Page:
George Dixon (1870-1908) was the finest boxer of his generation and arguably among the finest boxers ever. His accomplishments in the ring were extraordinary: the first Black boxing champion, the first champion of multiple weight classes, and the first champion to lose and regain the title. He defended his title more than any other champion and fought in an unprecedented 800 bouts. Making these achievements even more astonishing, George Dixon publicly fought and beat hundreds of white boxers in an age when Black men were murdered for simply being Black.
Sam Austin, the larger-than-life sports editor at America’s first tabloid newspaper, the Police Gazette, described George Dixon as “The Fighter Without a Flaw.” Said Austin, “The fact cannot be disputed that the greatest fistic fighter, big or little, that the world has ever known is George Dixon.”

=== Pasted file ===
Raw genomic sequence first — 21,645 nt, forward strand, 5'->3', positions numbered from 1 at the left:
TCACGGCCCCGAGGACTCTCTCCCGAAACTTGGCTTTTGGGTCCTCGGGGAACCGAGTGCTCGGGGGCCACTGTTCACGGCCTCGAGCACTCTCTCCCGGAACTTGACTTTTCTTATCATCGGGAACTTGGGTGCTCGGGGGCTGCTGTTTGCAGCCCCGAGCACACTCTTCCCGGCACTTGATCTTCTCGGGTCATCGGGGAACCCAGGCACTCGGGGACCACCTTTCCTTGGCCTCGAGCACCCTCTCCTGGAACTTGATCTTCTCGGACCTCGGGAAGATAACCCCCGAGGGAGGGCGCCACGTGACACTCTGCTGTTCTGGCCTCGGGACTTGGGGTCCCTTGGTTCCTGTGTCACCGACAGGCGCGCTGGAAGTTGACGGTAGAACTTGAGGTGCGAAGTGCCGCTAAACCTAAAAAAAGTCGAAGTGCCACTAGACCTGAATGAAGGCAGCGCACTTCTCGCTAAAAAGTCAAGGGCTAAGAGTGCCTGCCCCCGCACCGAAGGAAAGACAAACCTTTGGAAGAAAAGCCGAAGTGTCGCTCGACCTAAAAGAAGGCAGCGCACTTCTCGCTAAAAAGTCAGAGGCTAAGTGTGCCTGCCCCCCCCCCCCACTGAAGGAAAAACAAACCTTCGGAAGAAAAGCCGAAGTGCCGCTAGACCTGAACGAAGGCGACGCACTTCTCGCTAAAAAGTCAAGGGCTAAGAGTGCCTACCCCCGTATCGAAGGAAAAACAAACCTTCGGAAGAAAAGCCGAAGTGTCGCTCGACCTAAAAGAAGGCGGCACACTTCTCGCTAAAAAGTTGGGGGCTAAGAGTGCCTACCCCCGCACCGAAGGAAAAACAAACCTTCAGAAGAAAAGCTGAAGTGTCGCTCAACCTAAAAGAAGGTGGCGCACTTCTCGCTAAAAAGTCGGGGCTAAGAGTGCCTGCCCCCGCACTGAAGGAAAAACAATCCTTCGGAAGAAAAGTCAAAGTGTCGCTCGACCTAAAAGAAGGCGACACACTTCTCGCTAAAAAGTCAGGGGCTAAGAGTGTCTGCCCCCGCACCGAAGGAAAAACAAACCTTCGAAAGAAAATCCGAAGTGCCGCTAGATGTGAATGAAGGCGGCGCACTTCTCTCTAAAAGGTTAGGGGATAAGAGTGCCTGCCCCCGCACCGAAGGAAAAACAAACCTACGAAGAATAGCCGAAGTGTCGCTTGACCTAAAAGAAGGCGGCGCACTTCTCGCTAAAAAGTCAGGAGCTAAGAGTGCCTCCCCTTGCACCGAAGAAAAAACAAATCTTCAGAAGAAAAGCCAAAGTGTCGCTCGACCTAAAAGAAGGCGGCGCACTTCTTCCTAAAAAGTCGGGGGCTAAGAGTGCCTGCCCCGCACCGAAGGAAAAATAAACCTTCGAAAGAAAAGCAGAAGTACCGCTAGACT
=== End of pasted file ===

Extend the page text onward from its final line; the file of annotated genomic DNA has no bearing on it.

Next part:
Yet, despite these extraordinary accomplishments and this effusive adulation, George Dixon died a beggar, in the alcoholic ward of New York’s Bellevue Hospital, alone and forgotten.
So who was George Dixon? What motivated this genuinely modest man, born in Africville, Nova Scotia, to achieve what no other Black man had achieved before him? What strength of character earned him true greatness? And what made him lose it all?
Before Muhammad Ali and Joe Louis, before Sugar Ray Robinson and Jack Johnson, before Marvelous Marvin Hagler and Sugar Ray Leonard, before all the great Black boxing champions of every age and every weight class, there was George Dixon. He was the first. He was the greatest. And this is his story.